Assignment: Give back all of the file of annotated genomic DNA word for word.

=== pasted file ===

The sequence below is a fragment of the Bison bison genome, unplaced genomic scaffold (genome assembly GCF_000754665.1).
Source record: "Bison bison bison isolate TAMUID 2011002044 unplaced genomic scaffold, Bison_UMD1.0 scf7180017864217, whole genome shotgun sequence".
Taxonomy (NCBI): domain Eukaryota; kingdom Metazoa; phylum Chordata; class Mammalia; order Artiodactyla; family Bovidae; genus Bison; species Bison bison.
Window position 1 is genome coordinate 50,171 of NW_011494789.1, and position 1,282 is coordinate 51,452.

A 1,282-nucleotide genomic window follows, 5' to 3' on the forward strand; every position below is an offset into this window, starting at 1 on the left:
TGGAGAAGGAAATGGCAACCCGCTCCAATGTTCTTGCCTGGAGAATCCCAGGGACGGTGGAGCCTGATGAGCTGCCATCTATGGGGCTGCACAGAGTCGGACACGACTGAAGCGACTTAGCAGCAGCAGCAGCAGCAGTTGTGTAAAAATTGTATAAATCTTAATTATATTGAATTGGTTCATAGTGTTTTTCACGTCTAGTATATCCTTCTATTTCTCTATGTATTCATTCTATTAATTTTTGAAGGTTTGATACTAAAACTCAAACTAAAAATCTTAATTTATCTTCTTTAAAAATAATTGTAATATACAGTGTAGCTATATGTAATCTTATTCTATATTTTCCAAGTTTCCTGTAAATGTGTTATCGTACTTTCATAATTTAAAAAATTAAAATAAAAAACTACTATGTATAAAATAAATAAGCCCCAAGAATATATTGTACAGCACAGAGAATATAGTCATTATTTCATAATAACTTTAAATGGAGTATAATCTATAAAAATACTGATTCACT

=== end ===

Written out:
The sequence below is a fragment of the Bison bison genome, unplaced genomic scaffold (genome assembly GCF_000754665.1).
Source record: "Bison bison bison isolate TAMUID 2011002044 unplaced genomic scaffold, Bison_UMD1.0 scf7180017864217, whole genome shotgun sequence".
Taxonomy (NCBI): domain Eukaryota; kingdom Metazoa; phylum Chordata; class Mammalia; order Artiodactyla; family Bovidae; genus Bison; species Bison bison.
Window position 1 is genome coordinate 50,171 of NW_011494789.1, and position 1,282 is coordinate 51,452.

A 1,282-nucleotide genomic window follows, 5' to 3' on the forward strand; every position below is an offset into this window, starting at 1 on the left:
TGGAGAAGGAAATGGCAACCCGCTCCAATGTTCTTGCCTGGAGAATCCCAGGGACGGTGGAGCCTGATGAGCTGCCATCTATGGGGCTGCACAGAGTCGGACACGACTGAAGCGACTTAGCAGCAGCAGCAGCAGCAGTTGTGTAAAAATTGTATAAATCTTAATTATATTGAATTGGTTCATAGTGTTTTTCACGTCTAGTATATCCTTCTATTTCTCTATGTATTCATTCTATTAATTTTTGAAGGTTTGATACTAAAACTCAAACTAAAAATCTTAATTTATCTTCTTTAAAAATAATTGTAATATACAGTGTAGCTATATGTAATCTTATTCTATATTTTCCAAGTTTCCTGTAAATGTGTTATCGTACTTTCATAATTTAAAAAATTAAAATAAAAAACTACTATGTATAAAATAAATAAGCCCCAAGAATATATTGTACAGCACAGAGAATATAGTCATTATTTCATAATAACTTTAAATGGAGTATAATCTATAAAAATACTGATTCACT